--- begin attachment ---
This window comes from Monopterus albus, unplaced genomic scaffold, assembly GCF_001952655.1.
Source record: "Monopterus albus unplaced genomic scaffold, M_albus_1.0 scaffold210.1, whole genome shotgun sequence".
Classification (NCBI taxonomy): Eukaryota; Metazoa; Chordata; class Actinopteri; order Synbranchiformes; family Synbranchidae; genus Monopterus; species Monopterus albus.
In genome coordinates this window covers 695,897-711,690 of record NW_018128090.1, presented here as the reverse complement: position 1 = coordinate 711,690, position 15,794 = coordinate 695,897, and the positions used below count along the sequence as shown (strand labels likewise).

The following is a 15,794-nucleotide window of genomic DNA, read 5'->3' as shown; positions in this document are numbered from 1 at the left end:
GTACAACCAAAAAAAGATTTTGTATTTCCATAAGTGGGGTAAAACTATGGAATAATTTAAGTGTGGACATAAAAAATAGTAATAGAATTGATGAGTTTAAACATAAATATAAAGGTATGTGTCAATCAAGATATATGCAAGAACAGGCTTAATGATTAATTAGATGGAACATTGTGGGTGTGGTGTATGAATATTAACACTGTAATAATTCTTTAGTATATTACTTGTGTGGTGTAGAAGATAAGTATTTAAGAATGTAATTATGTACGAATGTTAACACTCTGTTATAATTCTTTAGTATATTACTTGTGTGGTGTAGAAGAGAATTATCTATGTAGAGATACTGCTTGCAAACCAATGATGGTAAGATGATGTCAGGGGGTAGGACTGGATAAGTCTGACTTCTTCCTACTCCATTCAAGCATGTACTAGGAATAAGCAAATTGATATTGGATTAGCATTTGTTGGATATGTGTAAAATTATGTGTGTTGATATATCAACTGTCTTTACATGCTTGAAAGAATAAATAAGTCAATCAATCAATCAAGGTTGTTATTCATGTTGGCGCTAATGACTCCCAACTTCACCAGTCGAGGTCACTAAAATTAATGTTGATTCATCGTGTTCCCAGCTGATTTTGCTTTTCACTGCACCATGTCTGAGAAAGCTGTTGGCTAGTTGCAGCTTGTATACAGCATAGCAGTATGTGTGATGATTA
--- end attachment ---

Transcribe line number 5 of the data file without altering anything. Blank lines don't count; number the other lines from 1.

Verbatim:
The following is a 15,794-nucleotide window of genomic DNA, read 5'->3' as shown; positions in this document are numbered from 1 at the left end: